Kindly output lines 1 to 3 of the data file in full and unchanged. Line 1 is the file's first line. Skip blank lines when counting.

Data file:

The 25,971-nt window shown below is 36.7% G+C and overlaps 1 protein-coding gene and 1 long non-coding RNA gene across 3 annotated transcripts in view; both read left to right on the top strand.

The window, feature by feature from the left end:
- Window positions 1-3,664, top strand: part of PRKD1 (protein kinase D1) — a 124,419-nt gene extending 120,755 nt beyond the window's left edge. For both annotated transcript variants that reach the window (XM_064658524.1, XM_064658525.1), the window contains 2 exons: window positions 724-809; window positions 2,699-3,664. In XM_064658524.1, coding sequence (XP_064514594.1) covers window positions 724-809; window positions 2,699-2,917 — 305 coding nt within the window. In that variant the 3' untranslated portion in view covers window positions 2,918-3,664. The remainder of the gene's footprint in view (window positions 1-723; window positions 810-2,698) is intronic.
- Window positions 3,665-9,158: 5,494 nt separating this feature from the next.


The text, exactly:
The 25,971-nt window shown below is 36.7% G+C and overlaps 1 protein-coding gene and 1 long non-coding RNA gene across 3 annotated transcripts in view; both read left to right on the top strand.

The window, feature by feature from the left end:
- Window positions 1-3,664, top strand: part of PRKD1 (protein kinase D1) — a 124,419-nt gene extending 120,755 nt beyond the window's left edge. For both annotated transcript variants that reach the window (XM_064658524.1, XM_064658525.1), the window contains 2 exons: window positions 724-809; window positions 2,699-3,664. In XM_064658524.1, coding sequence (XP_064514594.1) covers window positions 724-809; window positions 2,699-2,917 — 305 coding nt within the window. In that variant the 3' untranslated portion in view covers window positions 2,918-3,664. The remainder of the gene's footprint in view (window positions 1-723; window positions 810-2,698) is intronic.